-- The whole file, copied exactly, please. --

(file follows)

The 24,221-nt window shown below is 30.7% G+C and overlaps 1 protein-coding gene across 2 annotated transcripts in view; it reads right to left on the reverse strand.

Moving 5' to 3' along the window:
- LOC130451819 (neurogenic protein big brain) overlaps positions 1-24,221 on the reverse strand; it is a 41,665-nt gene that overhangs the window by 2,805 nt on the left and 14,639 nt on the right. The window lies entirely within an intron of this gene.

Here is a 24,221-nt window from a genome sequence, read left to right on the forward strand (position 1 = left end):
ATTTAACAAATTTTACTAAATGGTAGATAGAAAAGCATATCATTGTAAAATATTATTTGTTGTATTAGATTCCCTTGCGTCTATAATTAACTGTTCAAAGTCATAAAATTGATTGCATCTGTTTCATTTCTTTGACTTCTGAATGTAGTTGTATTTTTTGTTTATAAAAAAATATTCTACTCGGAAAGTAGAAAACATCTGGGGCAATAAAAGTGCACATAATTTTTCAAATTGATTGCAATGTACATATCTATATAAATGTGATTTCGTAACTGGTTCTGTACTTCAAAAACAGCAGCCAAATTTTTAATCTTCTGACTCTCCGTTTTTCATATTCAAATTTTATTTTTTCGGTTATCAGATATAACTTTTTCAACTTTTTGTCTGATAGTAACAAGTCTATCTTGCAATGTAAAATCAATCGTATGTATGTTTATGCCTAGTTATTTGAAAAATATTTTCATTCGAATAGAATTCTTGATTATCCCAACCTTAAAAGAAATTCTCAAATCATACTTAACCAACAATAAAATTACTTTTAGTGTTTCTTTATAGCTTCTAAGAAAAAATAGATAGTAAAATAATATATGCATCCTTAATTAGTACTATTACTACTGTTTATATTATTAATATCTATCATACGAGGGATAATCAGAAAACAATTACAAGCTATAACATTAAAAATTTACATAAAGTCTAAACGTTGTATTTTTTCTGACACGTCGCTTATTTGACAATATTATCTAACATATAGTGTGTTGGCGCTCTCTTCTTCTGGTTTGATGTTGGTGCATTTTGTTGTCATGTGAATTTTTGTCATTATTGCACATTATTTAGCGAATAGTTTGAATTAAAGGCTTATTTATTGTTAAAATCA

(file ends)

The 24,221-nt window shown below is 30.7% G+C and overlaps 1 protein-coding gene across 2 annotated transcripts in view; it reads right to left on the reverse strand.

Moving 5' to 3' along the window:
- LOC130451819 (neurogenic protein big brain) overlaps positions 1-24,221 on the reverse strand; it is a 41,665-nt gene that overhangs the window by 2,805 nt on the left and 14,639 nt on the right. The window lies entirely within an intron of this gene.

Here is a 24,221-nt window from a genome sequence, read left to right on the forward strand (position 1 = left end):
ATTTAACAAATTTTACTAAATGGTAGATAGAAAAGCATATCATTGTAAAATATTATTTGTTGTATTAGATTCCCTTGCGTCTATAATTAACTGTTCAAAGTCATAAAATTGATTGCATCTGTTTCATTTCTTTGACTTCTGAATGTAGTTGTATTTTTTGTTTATAAAAAAATATTCTACTCGGAAAGTAGAAAACATCTGGGGCAATAAAAGTGCACATAATTTTTCAAATTGATTGCAATGTACATATCTATATAAATGTGATTTCGTAACTGGTTCTGTACTTCAAAAACAGCAGCCAAATTTTTAATCTTCTGACTCTCCGTTTTTCATATTCAAATTTTATTTTTTCGGTTATCAGATATAACTTTTTCAACTTTTTGTCTGATAGTAACAAGTCTATCTTGCAATGTAAAATCAATCGTATGTATGTTTATGCCTAGTTATTTGAAAAATATTTTCATTCGAATAGAATTCTTGATTATCCCAACCTTAAAAGAAATTCTCAAATCATACTTAACCAACAATAAAATTACTTTTAGTGTTTCTTTATAGCTTCTAAGAAAAAATAGATAGTAAAATAATATATGCATCCTTAATTAGTACTATTACTACTGTTTATATTATTAATATCTATCATACGAGGGATAATCAGAAAACAATTACAAGCTATAACATTAAAAATTTACATAAAGTCTAAACGTTGTATTTTTTCTGACACGTCGCTTATTTGACAATATTATCTAACATATAGTGTGTTGGCGCTCTCTTCTTCTGGTTTGATGTTGGTGCATTTTGTTGTCATGTGAATTTTTGTCATTATTGCACATTATTTAGCGAATAGTTTGAATTAAAGGCTTATTTATTGTTAAAATCA